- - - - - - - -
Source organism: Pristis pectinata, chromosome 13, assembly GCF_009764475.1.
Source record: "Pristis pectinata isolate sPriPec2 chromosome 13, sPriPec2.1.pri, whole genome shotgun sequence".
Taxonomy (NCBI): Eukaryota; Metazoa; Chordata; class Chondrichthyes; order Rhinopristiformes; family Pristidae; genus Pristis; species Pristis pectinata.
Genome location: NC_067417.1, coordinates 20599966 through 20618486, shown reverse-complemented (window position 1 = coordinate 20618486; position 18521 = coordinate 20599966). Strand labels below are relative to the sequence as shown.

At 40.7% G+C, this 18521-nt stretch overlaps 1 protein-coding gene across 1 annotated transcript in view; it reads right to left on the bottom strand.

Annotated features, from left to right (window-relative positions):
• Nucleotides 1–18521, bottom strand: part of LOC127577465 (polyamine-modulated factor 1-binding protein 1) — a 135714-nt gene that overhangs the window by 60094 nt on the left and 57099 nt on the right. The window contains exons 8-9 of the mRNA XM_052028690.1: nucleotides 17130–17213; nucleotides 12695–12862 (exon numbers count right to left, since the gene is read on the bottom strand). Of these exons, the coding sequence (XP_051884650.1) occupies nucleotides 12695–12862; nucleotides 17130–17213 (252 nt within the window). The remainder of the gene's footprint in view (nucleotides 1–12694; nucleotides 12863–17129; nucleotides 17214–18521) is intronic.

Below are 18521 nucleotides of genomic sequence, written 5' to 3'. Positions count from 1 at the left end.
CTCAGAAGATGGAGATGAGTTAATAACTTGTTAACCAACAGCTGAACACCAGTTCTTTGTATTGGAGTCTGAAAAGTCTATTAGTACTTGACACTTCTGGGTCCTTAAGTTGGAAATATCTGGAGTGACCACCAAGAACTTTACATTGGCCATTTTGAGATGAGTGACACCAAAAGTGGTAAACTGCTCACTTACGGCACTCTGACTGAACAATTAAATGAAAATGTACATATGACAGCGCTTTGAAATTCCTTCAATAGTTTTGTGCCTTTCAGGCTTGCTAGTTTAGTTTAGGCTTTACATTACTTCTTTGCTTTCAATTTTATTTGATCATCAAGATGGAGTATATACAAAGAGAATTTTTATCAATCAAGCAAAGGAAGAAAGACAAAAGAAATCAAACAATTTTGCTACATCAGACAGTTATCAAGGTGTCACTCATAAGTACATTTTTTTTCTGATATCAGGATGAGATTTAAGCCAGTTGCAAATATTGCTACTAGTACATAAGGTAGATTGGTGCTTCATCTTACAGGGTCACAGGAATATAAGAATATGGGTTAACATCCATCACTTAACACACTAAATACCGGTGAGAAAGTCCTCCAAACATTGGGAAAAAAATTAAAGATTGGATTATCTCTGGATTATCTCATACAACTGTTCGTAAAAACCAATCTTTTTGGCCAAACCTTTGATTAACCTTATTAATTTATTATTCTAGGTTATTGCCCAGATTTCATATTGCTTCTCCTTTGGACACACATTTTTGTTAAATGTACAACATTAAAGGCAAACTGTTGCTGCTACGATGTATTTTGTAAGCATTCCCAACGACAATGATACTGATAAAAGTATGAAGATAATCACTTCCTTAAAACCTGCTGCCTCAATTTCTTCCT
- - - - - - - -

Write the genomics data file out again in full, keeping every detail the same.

Source organism: Pristis pectinata, chromosome 13, assembly GCF_009764475.1.
Source record: "Pristis pectinata isolate sPriPec2 chromosome 13, sPriPec2.1.pri, whole genome shotgun sequence".
Taxonomy (NCBI): Eukaryota; Metazoa; Chordata; class Chondrichthyes; order Rhinopristiformes; family Pristidae; genus Pristis; species Pristis pectinata.
Genome location: NC_067417.1, coordinates 20599966 through 20618486, shown reverse-complemented (window position 1 = coordinate 20618486; position 18521 = coordinate 20599966). Strand labels below are relative to the sequence as shown.

At 40.7% G+C, this 18521-nt stretch overlaps 1 protein-coding gene across 1 annotated transcript in view; it reads right to left on the bottom strand.

Annotated features, from left to right (window-relative positions):
• Nucleotides 1–18521, bottom strand: part of LOC127577465 (polyamine-modulated factor 1-binding protein 1) — a 135714-nt gene that overhangs the window by 60094 nt on the left and 57099 nt on the right. The window contains exons 8-9 of the mRNA XM_052028690.1: nucleotides 17130–17213; nucleotides 12695–12862 (exon numbers count right to left, since the gene is read on the bottom strand). Of these exons, the coding sequence (XP_051884650.1) occupies nucleotides 12695–12862; nucleotides 17130–17213 (252 nt within the window). The remainder of the gene's footprint in view (nucleotides 1–12694; nucleotides 12863–17129; nucleotides 17214–18521) is intronic.

Below are 18521 nucleotides of genomic sequence, written 5' to 3'. Positions count from 1 at the left end.
CTCAGAAGATGGAGATGAGTTAATAACTTGTTAACCAACAGCTGAACACCAGTTCTTTGTATTGGAGTCTGAAAAGTCTATTAGTACTTGACACTTCTGGGTCCTTAAGTTGGAAATATCTGGAGTGACCACCAAGAACTTTACATTGGCCATTTTGAGATGAGTGACACCAAAAGTGGTAAACTGCTCACTTACGGCACTCTGACTGAACAATTAAATGAAAATGTACATATGACAGCGCTTTGAAATTCCTTCAATAGTTTTGTGCCTTTCAGGCTTGCTAGTTTAGTTTAGGCTTTACATTACTTCTTTGCTTTCAATTTTATTTGATCATCAAGATGGAGTATATACAAAGAGAATTTTTATCAATCAAGCAAAGGAAGAAAGACAAAAGAAATCAAACAATTTTGCTACATCAGACAGTTATCAAGGTGTCACTCATAAGTACATTTTTTTTCTGATATCAGGATGAGATTTAAGCCAGTTGCAAATATTGCTACTAGTACATAAGGTAGATTGGTGCTTCATCTTACAGGGTCACAGGAATATAAGAATATGGGTTAACATCCATCACTTAACACACTAAATACCGGTGAGAAAGTCCTCCAAACATTGGGAAAAAAATTAAAGATTGGATTATCTCTGGATTATCTCATACAACTGTTCGTAAAAACCAATCTTTTTGGCCAAACCTTTGATTAACCTTATTAATTTATTATTCTAGGTTATTGCCCAGATTTCATATTGCTTCTCCTTTGGACACACATTTTTGTTAAATGTACAACATTAAAGGCAAACTGTTGCTGCTACGATGTATTTTGTAAGCATTCCCAACGACAATGATACTGATAAAAGTATGAAGATAATCACTTCCTTAAAACCTGCTGCCTCAATTTCTTCCT